The Blizzcon interviews keep coming, and this is one of the best ones yet, with Blizzard’s Jason Bender talking with Nathon Grayson of VG24/7. I mean “talking” literally; it’s like a conversation from a podcast, rather than the usual press guy reading off a list of unrelated questions that are replied to with pat answers.

    Given how well it flows, with one topic leading into the next, I strongly recommend that you read the whole thing. Topics include the lack of a firm release date, bug-free beta tests, the Diablo community, how D3 will transition into higher difficulty levels, high level gear, modding, and the Diablo console project.

    Here’s a quote:

    It’s interesting, because it’s tempting to think of it like a wall where there’s half the players and the other half. Diablo’s a great example of a game that’s more of a slope. We expect everyone to be able to finish Normal, and then we’re trying to make a better ramp into Nightmare than Diablo II did. It wasn’t that obvious to everyone that you were supposed to play Nightmare after Normal. A lot of people thought “Oh, it’s just harder? What’s the upside?”

    But we’re trying to make it clear that, no, we want you to go into Nightmare, because we actually expect you’ll be able to play Nightmare. Nightmare’s very playable. After you’ve gone all the way through normal, you should have the practice and chops you need to handle Nightmare. We don’t think there’s really a wall there.

    On Hell [difficulty], there is a bit of a wall. We don’t expect everybody to play that effectively in Hell. It might be beyond some players’ abilities. And then Inferno is not meant for everybody. That is specifically meant to be for people who are a little crazy [Laughs]. So we actually said, “Inferno is not for you to part of the audience.” But we think that’s OK because there are so many things you can get as you play through the game that you’re not really gonna be hurting for that top tier armor. If you really want it, you’ll really work for it.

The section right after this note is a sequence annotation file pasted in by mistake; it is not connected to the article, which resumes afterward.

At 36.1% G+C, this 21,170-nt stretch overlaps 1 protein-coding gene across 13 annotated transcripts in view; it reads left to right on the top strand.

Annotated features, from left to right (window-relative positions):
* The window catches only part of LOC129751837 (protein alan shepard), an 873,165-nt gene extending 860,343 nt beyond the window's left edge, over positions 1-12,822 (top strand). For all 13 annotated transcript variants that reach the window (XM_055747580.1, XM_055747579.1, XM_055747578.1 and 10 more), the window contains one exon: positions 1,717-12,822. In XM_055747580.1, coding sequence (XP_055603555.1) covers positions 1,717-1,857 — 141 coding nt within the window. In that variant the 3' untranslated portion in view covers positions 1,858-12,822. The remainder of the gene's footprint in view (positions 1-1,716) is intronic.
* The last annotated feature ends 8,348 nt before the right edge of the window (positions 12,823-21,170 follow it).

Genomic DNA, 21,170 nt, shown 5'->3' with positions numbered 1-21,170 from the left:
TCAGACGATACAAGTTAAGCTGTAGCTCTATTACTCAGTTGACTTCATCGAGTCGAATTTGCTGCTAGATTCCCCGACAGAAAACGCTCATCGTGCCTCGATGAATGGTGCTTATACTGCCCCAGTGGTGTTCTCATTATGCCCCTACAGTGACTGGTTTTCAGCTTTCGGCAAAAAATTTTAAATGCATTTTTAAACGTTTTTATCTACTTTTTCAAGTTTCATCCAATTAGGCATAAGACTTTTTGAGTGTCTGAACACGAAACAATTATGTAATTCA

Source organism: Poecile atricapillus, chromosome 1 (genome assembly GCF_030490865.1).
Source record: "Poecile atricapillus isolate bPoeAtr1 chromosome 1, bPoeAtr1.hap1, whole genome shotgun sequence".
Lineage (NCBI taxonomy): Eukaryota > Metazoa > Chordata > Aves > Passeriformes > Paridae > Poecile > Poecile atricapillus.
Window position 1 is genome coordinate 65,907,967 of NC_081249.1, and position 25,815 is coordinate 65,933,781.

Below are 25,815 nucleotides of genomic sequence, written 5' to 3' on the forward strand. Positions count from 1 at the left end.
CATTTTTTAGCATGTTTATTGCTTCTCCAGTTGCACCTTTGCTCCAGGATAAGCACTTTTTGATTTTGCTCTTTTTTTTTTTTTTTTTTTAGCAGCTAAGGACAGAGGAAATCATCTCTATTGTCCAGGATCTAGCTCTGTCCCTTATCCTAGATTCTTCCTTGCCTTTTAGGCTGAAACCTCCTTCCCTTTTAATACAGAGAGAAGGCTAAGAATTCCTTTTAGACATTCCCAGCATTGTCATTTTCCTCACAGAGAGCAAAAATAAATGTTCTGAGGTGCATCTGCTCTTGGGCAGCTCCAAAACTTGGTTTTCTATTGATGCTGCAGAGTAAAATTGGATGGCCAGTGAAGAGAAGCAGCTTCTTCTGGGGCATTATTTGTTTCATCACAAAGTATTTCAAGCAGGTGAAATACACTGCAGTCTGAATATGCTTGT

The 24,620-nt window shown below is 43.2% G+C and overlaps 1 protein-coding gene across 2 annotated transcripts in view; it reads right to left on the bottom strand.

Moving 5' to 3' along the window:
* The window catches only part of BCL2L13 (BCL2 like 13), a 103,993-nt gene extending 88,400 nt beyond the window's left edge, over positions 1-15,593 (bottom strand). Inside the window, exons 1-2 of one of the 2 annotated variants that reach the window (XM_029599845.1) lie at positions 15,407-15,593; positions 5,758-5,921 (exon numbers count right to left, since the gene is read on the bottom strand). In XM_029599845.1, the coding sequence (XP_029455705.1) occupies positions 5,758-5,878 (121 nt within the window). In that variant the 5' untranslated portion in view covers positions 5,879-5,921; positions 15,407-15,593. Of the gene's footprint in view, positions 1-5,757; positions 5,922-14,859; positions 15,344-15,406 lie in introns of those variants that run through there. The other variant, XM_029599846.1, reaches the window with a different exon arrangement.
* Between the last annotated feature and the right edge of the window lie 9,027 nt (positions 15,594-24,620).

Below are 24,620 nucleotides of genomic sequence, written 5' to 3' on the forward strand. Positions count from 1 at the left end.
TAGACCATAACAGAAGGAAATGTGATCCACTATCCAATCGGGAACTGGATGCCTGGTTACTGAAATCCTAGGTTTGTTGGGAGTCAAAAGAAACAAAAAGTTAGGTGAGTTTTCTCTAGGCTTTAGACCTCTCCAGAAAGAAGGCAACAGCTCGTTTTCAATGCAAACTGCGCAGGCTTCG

And, you know, it’s funny, because – as casual as it seems – we don’t try to handcraft Diablo so that everyone can beat it all the way through to Inferno. You opt into the game as much as you want, and that’s true with viability of builds and a number of other things. But Jay said it really well yesterday in our panel: “Hardcore games for everyone is what Blizzard does.”

    And if you want to continue playing Nightmare, your character will get better loot and experience. And even if you don’t get better as a player, you can creep your way toward Hell. But the fact is, we’re humans. Our brains get better at what we do as we do it. So people will get better over time. But honestly, there’s a wall there.

    I hate to nitpick on one thing out of such an interesting interview but seriously… Now Nightmare’s easy too? And it’s not until Hell that the difficulty starts to become difficult?

    I’m not entirely unsympathetic to the whole “more accessible for casual players” argument. After all, a lot of people aren’t going to devote hundreds of hours to learning absolutely everything about the game, and they deserve an enjoyable experience too. For instance, just this weekend I reinstalled Torchlight 1 to refresh my memory with the sequel coming soon, and honestly, auto-stat placement and freespecs on the skills would not have been a bad thing. I’d have enjoyed more freedom to experiment, without feeling like I was wasting skill and stat points.

    I just wanted to pick a character and blast through the game in a few hours. I didn’t care to research ideal builds, to save skill points for higher levels, to spend a lot of time cubing up higher level gems, to min/max with item enchants and gambling, etc. I just wanted a few hours of fun and I didn’t want too much thinking and planning to interrupt my click-click-click.

    So yeah, the easy interface and accessibility and non-difficulty in Normal is probably a wise business decision in Diablo 3. We more devoted fans want more of a challenge, but maybe not right from the first area. Even the most hardcore Diablo player isn’t going to tear their hair out by the Clvl 1-30 stretch being fairly easy. But as always, we’ve got to hope there’s a decent balance of end game, experts-only content to keep the long term interest going. Even if you don’t really start to hit it until Clvl 50.

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